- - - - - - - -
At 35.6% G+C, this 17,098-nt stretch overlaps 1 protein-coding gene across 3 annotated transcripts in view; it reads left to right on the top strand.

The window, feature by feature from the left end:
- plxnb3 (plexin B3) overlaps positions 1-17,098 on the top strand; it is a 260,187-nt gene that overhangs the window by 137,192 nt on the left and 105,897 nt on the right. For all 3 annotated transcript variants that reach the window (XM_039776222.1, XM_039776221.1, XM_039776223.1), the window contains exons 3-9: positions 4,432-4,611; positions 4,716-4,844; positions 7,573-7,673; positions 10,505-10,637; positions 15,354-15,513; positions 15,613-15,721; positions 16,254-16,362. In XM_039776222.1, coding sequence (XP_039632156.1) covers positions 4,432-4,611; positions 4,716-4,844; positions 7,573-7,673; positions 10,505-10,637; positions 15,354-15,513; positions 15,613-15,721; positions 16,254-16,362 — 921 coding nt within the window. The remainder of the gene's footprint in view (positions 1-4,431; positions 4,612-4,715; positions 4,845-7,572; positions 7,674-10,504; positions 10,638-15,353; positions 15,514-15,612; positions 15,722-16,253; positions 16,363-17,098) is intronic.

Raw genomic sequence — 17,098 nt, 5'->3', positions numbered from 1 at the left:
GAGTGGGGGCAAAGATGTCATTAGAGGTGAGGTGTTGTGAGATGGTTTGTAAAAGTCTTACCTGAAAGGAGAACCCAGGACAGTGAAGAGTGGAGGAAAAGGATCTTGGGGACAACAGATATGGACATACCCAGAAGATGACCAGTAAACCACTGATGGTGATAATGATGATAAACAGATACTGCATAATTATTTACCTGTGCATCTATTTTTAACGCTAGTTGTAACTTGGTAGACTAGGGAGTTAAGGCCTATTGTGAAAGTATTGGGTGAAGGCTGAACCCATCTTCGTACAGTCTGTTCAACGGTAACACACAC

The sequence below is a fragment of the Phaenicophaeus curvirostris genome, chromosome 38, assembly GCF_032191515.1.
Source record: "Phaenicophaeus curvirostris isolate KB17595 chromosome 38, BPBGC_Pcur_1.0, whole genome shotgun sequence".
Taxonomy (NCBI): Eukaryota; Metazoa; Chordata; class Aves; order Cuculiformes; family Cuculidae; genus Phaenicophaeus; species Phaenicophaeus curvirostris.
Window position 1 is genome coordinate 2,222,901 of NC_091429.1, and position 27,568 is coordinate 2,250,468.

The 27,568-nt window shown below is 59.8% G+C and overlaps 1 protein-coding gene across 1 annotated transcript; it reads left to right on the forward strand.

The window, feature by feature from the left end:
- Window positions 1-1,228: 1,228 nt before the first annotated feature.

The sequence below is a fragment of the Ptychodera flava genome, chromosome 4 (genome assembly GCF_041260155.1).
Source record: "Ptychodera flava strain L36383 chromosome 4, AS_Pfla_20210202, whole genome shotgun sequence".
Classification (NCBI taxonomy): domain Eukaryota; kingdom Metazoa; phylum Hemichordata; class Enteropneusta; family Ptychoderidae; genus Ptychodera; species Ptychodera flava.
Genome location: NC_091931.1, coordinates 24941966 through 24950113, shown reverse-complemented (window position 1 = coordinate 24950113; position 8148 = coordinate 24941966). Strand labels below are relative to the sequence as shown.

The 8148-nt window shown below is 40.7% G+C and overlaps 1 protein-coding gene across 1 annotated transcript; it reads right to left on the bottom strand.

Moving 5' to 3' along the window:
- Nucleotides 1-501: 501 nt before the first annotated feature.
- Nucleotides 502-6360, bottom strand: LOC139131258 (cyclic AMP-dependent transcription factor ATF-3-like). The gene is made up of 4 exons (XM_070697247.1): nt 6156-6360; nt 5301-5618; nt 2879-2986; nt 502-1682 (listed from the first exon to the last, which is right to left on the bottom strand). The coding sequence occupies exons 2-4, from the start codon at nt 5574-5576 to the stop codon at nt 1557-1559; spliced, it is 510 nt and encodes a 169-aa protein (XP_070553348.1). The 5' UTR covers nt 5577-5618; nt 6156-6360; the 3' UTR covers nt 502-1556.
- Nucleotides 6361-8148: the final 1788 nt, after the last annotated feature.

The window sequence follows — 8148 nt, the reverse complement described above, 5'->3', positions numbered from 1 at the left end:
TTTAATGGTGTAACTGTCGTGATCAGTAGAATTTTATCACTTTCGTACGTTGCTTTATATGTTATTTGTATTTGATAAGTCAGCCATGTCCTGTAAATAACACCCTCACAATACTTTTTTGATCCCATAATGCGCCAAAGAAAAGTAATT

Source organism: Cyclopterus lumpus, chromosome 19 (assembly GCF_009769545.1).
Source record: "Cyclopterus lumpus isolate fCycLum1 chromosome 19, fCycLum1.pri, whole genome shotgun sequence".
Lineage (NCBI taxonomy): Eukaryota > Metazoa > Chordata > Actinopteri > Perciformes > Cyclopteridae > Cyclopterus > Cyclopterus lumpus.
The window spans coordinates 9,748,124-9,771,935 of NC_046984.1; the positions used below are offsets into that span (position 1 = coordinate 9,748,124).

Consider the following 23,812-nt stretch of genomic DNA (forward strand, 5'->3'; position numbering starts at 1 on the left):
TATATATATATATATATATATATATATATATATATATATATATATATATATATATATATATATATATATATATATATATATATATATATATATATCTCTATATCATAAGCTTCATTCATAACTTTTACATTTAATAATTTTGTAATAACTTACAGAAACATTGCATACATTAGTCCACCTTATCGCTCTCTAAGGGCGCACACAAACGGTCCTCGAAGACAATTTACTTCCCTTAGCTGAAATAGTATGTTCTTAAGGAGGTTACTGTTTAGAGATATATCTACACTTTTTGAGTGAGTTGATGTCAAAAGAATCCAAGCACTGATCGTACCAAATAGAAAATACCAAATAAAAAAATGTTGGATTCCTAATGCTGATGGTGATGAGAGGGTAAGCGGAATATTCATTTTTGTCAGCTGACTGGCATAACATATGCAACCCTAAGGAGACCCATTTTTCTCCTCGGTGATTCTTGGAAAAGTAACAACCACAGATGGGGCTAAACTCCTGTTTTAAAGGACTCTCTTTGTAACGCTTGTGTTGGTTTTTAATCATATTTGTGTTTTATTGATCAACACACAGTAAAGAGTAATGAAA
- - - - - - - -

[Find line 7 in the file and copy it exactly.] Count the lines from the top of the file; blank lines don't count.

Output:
Source record: "Phaenicophaeus curvirostris isolate KB17595 chromosome 38, BPBGC_Pcur_1.0, whole genome shotgun sequence".